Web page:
As for YOU filing for refunds FROM the IRS, generally you can file for a refund (using form 1040X for individuals) within (to the mailing date of 1040X) 3 years of the original filing due date (April 15th usually of the calendar year after the tax calendar year in question) or 2 years after the tax money was actually paid, whichever is later. Generally, refunds applied to subsequent year payments is considered paid on the due date of the return for the tax year to which it was applied - so for instance a 2011 overpayment applied to the 2012 retiurn would be considered paid on April 15, 2012.


So, generally, unless you paid later than that calendar year for a given tax year, you cannot now file a 1040 or 1040X (amended return) going further back than calendar year 2012 because the amended // late filing return deadline for 2011 expired April 15, 2015. If you have a different tax year ending date than the calendar year (usually only businesses and estates) due dates are adjusted relative to the end of your tax year, rather than the calendar year.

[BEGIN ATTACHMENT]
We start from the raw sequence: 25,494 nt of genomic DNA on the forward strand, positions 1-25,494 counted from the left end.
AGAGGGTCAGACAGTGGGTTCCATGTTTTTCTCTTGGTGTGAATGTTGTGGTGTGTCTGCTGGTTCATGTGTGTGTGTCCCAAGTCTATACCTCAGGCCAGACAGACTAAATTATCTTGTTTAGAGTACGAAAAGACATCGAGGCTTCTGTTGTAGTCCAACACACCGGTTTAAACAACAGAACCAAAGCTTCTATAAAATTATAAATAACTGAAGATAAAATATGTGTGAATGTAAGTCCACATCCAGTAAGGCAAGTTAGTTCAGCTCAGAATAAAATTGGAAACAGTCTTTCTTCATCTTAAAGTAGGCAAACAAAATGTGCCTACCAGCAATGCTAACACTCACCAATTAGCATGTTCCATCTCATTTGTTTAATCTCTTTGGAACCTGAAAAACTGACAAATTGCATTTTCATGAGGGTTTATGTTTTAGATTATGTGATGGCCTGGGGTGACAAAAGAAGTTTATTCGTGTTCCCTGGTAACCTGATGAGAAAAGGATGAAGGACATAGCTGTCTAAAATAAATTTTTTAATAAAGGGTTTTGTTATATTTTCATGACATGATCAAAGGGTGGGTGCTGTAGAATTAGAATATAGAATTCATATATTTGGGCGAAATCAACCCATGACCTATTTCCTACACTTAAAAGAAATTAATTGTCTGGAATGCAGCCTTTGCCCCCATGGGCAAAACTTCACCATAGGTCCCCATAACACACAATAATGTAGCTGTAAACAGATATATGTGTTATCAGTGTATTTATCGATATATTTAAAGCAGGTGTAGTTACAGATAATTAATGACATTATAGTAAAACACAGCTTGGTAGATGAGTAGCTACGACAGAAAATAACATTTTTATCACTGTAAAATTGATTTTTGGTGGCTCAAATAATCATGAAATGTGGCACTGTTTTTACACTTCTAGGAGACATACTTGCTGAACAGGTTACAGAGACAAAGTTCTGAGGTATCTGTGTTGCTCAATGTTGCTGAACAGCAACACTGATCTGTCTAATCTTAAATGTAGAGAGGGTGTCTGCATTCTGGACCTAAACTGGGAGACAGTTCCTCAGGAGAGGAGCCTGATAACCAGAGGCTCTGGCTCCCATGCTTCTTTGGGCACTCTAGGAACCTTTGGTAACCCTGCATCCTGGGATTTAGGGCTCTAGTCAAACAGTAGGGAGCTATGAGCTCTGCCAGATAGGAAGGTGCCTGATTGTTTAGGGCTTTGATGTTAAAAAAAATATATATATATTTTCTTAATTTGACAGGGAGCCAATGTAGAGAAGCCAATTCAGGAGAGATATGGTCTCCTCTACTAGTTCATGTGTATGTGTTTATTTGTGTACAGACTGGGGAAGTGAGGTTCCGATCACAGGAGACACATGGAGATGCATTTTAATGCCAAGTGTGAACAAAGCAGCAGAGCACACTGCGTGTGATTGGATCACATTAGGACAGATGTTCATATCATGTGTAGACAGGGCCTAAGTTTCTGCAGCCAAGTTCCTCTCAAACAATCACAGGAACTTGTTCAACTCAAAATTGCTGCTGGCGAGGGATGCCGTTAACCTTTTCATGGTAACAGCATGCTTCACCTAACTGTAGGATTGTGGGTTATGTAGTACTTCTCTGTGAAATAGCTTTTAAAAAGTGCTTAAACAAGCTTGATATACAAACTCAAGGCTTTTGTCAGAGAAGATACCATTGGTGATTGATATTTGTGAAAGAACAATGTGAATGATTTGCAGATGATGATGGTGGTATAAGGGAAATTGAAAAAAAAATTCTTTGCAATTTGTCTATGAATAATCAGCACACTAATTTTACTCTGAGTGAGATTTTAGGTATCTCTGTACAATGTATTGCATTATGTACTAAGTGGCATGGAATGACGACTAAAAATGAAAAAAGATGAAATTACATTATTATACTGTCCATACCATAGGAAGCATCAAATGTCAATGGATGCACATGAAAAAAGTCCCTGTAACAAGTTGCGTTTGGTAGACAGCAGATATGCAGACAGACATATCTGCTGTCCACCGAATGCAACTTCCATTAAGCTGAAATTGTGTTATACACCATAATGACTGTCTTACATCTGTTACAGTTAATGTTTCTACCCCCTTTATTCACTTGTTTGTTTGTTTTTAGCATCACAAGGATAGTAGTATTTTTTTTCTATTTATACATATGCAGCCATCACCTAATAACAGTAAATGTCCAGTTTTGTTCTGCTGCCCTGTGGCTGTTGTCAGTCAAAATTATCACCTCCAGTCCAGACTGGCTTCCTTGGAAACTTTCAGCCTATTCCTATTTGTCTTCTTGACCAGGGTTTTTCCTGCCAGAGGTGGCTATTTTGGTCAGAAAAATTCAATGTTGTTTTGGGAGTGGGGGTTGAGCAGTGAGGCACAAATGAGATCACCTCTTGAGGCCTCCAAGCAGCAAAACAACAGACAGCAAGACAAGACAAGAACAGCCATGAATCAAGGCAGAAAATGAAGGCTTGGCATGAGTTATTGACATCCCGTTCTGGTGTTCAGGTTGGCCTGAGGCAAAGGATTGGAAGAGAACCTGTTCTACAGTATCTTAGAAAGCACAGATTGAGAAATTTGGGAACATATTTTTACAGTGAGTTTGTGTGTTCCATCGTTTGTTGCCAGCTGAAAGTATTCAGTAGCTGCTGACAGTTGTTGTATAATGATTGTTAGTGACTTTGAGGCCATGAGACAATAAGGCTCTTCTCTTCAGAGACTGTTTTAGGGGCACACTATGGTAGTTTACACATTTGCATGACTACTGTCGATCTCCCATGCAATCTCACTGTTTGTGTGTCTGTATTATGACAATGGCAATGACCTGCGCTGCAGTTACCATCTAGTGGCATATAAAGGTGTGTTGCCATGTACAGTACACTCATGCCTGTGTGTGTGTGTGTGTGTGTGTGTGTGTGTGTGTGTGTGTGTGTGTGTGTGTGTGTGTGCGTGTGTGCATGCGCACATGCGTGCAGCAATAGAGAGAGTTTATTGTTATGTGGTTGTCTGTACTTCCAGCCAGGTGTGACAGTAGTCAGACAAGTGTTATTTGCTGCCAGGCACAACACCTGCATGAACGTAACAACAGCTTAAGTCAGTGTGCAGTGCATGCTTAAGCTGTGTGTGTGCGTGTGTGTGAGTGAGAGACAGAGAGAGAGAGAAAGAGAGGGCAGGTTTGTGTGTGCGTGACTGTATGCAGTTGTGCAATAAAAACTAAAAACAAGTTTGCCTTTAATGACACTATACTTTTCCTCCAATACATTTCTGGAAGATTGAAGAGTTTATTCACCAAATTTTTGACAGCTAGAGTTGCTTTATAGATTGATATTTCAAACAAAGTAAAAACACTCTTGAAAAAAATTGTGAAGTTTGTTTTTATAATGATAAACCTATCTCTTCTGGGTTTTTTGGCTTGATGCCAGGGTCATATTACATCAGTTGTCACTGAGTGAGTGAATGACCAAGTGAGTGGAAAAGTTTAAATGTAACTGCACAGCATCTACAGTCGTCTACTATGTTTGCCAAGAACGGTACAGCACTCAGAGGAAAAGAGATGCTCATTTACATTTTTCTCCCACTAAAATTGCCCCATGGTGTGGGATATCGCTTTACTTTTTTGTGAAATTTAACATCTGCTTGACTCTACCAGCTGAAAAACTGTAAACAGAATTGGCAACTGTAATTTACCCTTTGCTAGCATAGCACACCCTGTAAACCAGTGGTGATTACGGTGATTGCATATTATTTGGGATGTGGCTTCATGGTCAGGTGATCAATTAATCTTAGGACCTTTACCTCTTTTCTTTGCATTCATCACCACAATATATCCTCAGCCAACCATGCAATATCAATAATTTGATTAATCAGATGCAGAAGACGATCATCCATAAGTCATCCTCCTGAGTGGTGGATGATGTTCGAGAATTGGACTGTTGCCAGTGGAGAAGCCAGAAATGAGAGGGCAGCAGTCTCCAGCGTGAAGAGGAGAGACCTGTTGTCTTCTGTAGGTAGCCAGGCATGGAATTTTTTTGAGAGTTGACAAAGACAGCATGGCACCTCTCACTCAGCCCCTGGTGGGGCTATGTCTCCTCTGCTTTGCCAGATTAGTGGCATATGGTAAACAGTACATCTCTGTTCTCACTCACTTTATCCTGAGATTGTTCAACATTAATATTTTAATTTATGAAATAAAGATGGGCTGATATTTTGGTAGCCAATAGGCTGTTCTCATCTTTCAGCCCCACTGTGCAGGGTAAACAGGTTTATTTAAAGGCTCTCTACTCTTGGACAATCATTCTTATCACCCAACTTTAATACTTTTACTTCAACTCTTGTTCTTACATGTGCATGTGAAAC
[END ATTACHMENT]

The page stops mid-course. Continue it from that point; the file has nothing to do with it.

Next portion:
When you say they paid for the last 3 years that sounds right - for instance a refund request filed after April 15th this year could not go back to before tax year 2012 under normal conditions. They, ,under the terms of the tax laws, won't generally go back further than that except rarely for certain types of business adjustments related to accrued income or expenses, some issues tied up in foreign tax agencies or courts that could not be resolved in the US till that was over, for certain rare items that could not be valued or claimed due to conflicting or changed federal law, and up to 10 years for certain types of capital gains and losses related to securities that were "in limbo" due to bankruptcy and were liquidated or deemed valueless after the original filing deadline. A few other late filing exemptions like for military and diplomatic personnel on overseas service, prisoners of war, etc.